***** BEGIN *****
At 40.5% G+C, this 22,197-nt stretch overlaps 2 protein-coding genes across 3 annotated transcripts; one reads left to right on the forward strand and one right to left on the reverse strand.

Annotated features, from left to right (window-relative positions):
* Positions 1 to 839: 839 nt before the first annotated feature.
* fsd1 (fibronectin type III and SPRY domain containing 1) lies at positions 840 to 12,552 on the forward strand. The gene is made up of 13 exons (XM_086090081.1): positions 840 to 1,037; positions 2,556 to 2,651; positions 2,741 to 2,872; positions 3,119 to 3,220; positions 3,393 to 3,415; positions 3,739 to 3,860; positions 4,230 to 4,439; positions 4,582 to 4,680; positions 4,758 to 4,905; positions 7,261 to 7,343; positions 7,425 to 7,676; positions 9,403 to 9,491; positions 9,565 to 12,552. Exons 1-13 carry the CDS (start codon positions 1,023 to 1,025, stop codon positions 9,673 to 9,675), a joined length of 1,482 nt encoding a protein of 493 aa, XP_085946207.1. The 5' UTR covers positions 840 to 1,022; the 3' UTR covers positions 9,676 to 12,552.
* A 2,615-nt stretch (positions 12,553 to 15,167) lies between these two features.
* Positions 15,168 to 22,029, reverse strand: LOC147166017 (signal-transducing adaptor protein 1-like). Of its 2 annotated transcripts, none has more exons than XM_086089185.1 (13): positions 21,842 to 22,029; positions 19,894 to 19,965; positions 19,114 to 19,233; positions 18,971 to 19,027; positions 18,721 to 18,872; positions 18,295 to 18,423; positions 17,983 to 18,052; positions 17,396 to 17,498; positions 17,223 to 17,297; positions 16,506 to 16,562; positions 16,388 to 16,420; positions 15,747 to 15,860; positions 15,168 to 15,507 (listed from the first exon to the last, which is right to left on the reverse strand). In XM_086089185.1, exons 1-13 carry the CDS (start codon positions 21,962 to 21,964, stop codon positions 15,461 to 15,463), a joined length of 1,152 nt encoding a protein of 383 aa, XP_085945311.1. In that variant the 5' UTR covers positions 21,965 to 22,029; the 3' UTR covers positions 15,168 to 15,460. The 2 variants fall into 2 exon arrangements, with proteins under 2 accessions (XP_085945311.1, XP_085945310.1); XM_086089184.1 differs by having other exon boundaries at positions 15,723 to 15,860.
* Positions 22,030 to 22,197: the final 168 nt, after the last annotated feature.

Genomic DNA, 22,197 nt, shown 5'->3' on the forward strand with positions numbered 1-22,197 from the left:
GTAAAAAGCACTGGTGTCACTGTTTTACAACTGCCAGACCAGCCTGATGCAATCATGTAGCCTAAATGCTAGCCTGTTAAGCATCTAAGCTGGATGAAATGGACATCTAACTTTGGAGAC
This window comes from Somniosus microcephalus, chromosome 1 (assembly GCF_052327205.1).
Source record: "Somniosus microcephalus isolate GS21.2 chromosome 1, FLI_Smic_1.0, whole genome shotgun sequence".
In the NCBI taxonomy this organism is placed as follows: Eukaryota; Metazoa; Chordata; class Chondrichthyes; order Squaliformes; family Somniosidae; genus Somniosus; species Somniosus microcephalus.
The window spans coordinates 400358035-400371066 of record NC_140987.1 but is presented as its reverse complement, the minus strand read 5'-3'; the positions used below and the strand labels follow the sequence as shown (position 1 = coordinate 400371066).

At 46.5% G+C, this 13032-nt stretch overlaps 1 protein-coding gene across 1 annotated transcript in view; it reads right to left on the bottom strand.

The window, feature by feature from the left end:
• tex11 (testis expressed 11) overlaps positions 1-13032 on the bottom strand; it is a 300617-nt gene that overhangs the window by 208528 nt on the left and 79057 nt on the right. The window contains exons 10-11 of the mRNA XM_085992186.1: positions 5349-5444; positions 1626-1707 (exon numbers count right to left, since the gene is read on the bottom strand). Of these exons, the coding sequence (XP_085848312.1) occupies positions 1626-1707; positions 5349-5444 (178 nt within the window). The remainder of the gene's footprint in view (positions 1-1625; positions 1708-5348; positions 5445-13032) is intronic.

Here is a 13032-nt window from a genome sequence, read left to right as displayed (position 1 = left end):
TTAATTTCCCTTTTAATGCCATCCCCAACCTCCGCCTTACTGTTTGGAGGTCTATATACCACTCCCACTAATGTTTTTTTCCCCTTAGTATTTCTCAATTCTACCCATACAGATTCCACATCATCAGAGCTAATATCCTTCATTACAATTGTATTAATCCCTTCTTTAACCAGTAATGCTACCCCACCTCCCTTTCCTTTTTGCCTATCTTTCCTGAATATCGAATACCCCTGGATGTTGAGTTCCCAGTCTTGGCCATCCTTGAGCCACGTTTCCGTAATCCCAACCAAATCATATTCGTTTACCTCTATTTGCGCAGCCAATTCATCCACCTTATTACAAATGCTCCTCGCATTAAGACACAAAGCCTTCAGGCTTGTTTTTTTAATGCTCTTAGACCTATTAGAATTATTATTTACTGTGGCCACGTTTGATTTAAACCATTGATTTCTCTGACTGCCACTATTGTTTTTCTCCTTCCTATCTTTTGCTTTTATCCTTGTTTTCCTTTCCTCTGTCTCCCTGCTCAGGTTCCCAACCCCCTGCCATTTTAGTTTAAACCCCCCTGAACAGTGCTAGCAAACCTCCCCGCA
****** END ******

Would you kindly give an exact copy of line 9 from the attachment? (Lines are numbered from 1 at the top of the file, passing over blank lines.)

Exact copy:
GTAAAAAGCACTGGTGTCACTGTTTTACAACTGCCAGACCAGCCTGATGCAATCATGTAGCCTAAATGCTAGCCTGTTAAGCATCTAAGCTGGATGAAATGGACATCTAACTTTGGAGAC